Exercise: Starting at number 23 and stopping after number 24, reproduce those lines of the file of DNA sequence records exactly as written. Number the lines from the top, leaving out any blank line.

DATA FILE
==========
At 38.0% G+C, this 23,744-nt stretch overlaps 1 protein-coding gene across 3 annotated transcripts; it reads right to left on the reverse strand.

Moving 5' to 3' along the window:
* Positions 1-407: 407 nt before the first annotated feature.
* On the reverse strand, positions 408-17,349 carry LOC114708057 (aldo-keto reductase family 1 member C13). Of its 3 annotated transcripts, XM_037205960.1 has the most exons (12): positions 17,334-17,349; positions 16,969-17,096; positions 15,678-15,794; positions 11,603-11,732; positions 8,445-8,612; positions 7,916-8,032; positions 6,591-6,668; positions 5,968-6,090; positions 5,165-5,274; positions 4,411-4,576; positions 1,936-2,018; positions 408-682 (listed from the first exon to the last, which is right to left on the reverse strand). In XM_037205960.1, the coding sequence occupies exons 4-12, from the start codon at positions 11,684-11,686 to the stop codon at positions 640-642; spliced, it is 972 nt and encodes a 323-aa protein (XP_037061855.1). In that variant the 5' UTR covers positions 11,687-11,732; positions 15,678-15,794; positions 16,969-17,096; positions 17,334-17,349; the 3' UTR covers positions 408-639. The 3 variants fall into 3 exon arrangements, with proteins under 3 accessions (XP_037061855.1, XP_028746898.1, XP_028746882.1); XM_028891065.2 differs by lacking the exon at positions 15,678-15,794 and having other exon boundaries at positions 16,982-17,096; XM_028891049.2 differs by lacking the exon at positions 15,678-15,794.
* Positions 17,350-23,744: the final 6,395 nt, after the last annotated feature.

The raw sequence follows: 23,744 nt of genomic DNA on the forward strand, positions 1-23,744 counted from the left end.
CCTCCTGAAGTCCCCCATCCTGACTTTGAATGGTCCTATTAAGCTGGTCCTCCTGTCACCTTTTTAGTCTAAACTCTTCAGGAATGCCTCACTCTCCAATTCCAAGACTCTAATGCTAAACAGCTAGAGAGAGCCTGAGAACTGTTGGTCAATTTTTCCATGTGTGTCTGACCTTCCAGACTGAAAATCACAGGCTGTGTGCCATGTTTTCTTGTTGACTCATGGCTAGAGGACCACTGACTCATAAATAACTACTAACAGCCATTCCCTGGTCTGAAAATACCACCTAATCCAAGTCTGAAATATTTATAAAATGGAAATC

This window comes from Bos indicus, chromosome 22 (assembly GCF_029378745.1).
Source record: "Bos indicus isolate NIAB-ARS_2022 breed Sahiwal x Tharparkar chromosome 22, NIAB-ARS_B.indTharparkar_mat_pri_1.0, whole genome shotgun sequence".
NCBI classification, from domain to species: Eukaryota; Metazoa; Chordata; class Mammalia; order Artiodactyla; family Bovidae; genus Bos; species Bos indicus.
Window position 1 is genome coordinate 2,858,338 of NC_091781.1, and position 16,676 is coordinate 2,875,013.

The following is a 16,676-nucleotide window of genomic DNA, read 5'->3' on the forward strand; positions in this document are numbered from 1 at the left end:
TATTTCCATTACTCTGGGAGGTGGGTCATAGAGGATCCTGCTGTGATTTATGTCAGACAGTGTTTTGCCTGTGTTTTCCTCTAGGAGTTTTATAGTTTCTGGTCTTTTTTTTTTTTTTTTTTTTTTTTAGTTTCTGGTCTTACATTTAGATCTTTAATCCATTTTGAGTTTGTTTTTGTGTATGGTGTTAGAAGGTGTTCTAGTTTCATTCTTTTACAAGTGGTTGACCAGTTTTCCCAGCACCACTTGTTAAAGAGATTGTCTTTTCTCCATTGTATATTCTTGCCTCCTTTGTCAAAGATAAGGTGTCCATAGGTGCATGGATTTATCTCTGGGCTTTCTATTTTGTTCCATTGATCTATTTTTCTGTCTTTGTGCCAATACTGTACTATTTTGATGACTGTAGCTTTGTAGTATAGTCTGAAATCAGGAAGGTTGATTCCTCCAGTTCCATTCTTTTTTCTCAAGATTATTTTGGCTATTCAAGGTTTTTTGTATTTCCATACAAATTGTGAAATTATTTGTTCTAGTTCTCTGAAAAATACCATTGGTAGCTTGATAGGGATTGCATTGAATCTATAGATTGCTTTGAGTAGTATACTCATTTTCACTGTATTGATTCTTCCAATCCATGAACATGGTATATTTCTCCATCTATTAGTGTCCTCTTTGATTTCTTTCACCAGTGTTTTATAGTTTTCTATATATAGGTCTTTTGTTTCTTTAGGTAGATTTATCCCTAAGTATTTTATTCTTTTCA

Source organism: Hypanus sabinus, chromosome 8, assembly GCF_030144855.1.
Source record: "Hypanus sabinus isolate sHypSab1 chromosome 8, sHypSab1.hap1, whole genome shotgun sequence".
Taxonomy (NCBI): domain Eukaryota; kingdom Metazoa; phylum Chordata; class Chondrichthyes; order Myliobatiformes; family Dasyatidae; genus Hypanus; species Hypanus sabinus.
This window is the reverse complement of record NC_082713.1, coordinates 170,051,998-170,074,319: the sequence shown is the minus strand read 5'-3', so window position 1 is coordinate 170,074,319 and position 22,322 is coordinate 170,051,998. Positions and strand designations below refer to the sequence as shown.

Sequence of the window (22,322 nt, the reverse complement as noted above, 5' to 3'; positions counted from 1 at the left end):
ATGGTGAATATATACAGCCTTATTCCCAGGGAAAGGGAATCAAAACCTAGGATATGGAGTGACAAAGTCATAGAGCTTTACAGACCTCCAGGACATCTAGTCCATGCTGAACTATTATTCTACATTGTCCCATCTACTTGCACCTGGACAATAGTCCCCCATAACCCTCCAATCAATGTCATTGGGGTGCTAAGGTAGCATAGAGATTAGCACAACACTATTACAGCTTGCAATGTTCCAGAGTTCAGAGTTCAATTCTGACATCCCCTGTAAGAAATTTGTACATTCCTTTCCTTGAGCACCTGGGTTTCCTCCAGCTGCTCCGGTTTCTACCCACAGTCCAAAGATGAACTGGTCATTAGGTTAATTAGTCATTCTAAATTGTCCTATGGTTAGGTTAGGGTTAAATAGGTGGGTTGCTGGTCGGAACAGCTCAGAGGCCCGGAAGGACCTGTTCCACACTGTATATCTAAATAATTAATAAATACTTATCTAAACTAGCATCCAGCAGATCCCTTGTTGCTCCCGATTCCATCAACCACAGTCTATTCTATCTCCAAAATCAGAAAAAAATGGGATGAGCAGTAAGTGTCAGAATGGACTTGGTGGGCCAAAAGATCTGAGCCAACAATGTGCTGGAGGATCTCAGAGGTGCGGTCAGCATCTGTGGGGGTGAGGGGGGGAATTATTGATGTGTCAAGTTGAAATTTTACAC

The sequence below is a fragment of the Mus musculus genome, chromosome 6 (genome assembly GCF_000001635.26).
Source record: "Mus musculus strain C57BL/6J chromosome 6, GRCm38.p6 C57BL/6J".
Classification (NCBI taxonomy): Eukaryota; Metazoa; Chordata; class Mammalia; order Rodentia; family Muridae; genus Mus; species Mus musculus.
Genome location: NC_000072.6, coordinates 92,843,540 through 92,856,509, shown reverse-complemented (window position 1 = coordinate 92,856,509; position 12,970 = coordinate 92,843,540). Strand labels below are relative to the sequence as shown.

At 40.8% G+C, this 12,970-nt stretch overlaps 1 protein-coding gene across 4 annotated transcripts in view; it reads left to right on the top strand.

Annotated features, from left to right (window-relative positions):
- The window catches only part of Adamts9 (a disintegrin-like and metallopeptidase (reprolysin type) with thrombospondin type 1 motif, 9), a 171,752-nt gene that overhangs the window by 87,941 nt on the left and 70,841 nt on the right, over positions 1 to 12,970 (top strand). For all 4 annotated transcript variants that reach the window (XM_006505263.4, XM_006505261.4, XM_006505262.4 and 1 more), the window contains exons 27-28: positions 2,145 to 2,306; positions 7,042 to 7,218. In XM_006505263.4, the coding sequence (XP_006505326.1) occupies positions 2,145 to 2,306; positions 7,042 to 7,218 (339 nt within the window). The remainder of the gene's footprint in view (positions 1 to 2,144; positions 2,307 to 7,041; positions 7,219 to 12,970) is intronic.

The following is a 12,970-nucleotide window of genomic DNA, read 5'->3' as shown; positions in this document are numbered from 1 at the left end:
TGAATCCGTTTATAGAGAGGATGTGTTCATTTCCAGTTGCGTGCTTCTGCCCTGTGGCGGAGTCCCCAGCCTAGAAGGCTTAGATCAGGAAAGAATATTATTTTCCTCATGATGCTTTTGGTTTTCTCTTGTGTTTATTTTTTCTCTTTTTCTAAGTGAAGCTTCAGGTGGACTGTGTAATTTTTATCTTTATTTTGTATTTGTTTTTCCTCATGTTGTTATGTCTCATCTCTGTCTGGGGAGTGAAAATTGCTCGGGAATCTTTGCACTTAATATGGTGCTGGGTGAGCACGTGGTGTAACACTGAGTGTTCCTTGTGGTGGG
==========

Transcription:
Genome location: NC_000072.6, coordinates 92,843,540 through 92,856,509, shown reverse-complemented (window position 1 = coordinate 92,856,509; position 12,970 = coordinate 92,843,540). Strand labels below are relative to the sequence as shown.

At 40.8% G+C, this 12,970-nt stretch overlaps 1 protein-coding gene across 4 annotated transcripts in view; it reads left to right on the top strand.